Pinarello Dogma F8 $5,750.00
There's a new top dog in town.
Conceptualizing the 8th edition of Pinarello's revered Dogma platform originated last summer, at that time when the Italian brand's proven Dogma 65.1 was in the process of claiming yet another victory at le Tour under Team Sky's command. It was there that two of the UK squad's top sponsors agreed to partner on the bold endeavor, a project set to shatter the standards previously set by the multiple tour-winning 65.1.
Yes, we're talking about the supercar engineering team at Jaguar joining forces with Pinarello for the development of the all-new Dogma F8 — a complete ground-up redesign of what many called perfect. And in true Pinarello fashion, testing results of the recently released frame speak for themselves. Sharing the 65.1's finely tuned geometry, the machine's refined design, courtesy of material upgrades and fresh tube shapes, yields a race bike that lays claim to a 47% improvement in aerodynamics, a 16% more balanced feel, a 12% increase in rigidity, all while shaving 120 grams over the previous version in the process. Welcome to the future of asymmetric engineering.
Sticking with its proven ally in composite development, Pinarello again relied on Japanese carbon fiber supplier Toray for the F8's build. While the 65.1's 65-ton 65HM1K Nano-alloy Carbon Fiber was a carbon more rigid and reactive than anything Pinarello had previously used, Toray had an exclusive new material for the F8: Torayca T1100 1K Dream Carbon with Nano-alloy technology. While the name is certainly impressive, its application is even more so. T1100 is the current go-to outer skin for many modern aircrafts, and its stiffness-to-weight ratio is nothing short of stunning. Compared to a 940-gram, size 54cm Dogma 65.1 built with Toray's 65HM1K, the same frame built with T1100K weighs nearly 80 grams less, while retaining the same structural characteristics. But weight, of course, is only a slice of the Dogma F8 equation, as we all know tube shape application also plays a vital role in the bike's handling and overall efficiency.
Starting at the front of the frame, Pinarello applied its new Onda F8 fork, which, at 360 grams is 10% (40g) lighter and reduces fork drag by roughly 40% compared to the previous Onda 2. The new fork has been derived from that of Pinarello's TT-specific Bolide, wearing an optimized surface profile that works with airflow from the front wheel. The blades wear a somewhat "bowed" or convex stance, which Jaguar's engineers say is the sweet spot where air stays attached — reducing the size of the wake — without creating too large a frontal zone.
Moving to the frame, Jaguar's engineering expertise came into play through the use of CFD (Computational Fluid Dynamics), as well as using Pinarello's existing 65.1 Dogma as a baseline, in which more than 70 frame configurations and 300 CFD analysis cycles yielded the most aerodynamically efficient frame possible. Integral to these analyses was the implementation of Pinarello's new tube shaping, dubbed FlatBack. A cross-section view of this shape reveals an ovalized frontal section paired with a rather truncated back half, which was done to create a vacuum that eliminates turbulence. So while a true aerodynamic tube profile wears a non-UCI-legal 8:1 ratio, Pinarello applied the maximum 3:1 allowable ratio to the front half, without the drag-inducing ovalized rear half. The result is a tube profile that contributes to the frame's overall increase in aerodynamic efficiency, while maintaining the rigidity and ride quality of its predecessor.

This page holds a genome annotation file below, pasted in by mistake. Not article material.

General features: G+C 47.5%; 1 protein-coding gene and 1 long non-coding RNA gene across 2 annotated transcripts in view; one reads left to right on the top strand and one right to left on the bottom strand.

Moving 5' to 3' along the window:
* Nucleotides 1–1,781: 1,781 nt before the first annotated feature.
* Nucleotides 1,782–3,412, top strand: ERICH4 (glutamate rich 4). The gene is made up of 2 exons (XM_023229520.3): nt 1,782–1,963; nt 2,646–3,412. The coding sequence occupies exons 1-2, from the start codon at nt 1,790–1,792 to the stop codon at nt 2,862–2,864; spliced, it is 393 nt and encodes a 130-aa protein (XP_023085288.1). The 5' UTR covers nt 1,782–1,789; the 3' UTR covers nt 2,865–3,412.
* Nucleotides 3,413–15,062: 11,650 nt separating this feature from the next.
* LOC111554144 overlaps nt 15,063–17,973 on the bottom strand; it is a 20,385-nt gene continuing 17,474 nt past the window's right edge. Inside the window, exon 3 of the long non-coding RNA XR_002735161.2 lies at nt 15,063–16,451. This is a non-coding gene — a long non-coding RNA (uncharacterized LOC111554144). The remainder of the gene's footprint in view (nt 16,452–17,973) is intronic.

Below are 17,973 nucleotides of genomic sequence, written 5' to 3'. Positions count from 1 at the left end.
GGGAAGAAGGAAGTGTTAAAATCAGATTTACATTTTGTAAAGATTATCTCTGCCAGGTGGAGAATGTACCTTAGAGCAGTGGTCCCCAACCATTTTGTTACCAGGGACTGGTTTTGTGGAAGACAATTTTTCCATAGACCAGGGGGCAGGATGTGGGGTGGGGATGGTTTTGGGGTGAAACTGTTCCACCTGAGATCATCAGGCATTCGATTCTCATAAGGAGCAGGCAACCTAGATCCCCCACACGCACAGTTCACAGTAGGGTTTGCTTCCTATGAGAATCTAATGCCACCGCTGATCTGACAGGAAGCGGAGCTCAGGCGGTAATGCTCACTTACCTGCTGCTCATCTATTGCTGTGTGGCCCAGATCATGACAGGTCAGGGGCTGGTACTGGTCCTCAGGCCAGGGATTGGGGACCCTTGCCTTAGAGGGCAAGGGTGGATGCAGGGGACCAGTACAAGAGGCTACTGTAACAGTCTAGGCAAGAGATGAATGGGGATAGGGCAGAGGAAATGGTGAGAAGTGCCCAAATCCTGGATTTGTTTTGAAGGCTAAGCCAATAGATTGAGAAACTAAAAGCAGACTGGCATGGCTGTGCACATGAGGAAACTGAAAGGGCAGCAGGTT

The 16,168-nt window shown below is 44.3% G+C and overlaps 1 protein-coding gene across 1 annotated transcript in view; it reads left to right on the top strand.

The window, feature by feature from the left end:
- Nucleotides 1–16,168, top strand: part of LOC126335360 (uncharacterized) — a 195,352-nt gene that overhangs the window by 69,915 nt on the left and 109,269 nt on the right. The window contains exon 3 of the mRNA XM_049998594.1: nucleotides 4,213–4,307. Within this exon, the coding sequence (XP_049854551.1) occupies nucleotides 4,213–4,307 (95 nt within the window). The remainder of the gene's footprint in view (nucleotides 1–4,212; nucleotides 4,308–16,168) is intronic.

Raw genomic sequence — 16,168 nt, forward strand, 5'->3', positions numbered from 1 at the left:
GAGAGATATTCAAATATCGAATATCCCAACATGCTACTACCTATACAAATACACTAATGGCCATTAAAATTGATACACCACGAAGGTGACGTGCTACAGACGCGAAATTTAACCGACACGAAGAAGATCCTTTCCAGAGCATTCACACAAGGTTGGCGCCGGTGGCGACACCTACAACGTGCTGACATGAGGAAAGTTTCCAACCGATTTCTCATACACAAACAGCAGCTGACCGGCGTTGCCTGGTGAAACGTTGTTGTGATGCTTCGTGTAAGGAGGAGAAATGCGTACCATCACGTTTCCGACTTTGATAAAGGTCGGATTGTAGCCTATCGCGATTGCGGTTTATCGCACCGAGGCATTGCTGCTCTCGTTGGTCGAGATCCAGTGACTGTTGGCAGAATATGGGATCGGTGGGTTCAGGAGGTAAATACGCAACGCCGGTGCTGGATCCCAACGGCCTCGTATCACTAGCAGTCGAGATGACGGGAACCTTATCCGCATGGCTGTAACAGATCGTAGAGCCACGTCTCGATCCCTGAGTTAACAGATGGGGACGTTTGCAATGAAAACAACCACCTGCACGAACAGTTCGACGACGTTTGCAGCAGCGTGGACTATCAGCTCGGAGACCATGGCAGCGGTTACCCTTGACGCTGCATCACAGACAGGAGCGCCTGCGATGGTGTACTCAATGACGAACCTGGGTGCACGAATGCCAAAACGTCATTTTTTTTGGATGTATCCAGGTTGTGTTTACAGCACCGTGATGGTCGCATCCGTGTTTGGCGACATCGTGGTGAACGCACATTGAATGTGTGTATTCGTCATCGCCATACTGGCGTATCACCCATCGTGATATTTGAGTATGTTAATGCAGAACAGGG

You'll undoubtedly notice the seamless integration of the fork with the tapered 1 1/8 to 1 1/2in streamlined head tube and oversized FlatBack down tube. At the bottom bracket junction, Pinarello stuck with its proven Italian-threaded BB, a design choice it stands by for both reliability and overall rigidity. The F8's asymmetric chainstays are paired with the new Onda RS F8 seatstays, which are positioned low — meeting the seat tube farther down — and wear a more concave shape in comparison to the previous 65.1's stays. This lower design hides the rear brake cluster, along with the new TwinForce integrated seatpost clamp, thus improving the airflow past this rear section of the bike. Additionally, the extensive CFD testing revealed that by lowering the seat tube water bottle mounts, less drag resulted. Because of this, Pinarello incorporated three holes on the seat tube for two bottle mounting positions.
Pinarello's asymmetric design philosophy is ever-present in the Dogma F8, as its engineers again restudied the forces in action as a rider sprints on the pedals, pulls on the handlebars, and muscles the bike through corners. FEA (Finite Element Analysis) confirmed that the 65.1 Dogma's asymmetrical design was beneficial in leveling the variances in frame deflection from one side to the other, which is why the F8's tubes have been arranged in a similar, albeit more asymmetric (16% more), layup to better balance drive-side forces.
As with the 65.1, carefully engineered internal cable routing on the new F8 allows for you to easily choose between either mechanical or electronic shifting systems, without any penalty to the bike's aesthetic or its aerodynamic profile. The F8 features interchangeable cable stops at the frame openings that are capable of being intuitively swapped out should you select different drivetrains throughout the life of the frame. Along these lines, the carbon Air8 seatpost accepts both Shimano Di2 and Campagnolo EPS battery packs, but you'll need the mounting hardware, sold separately.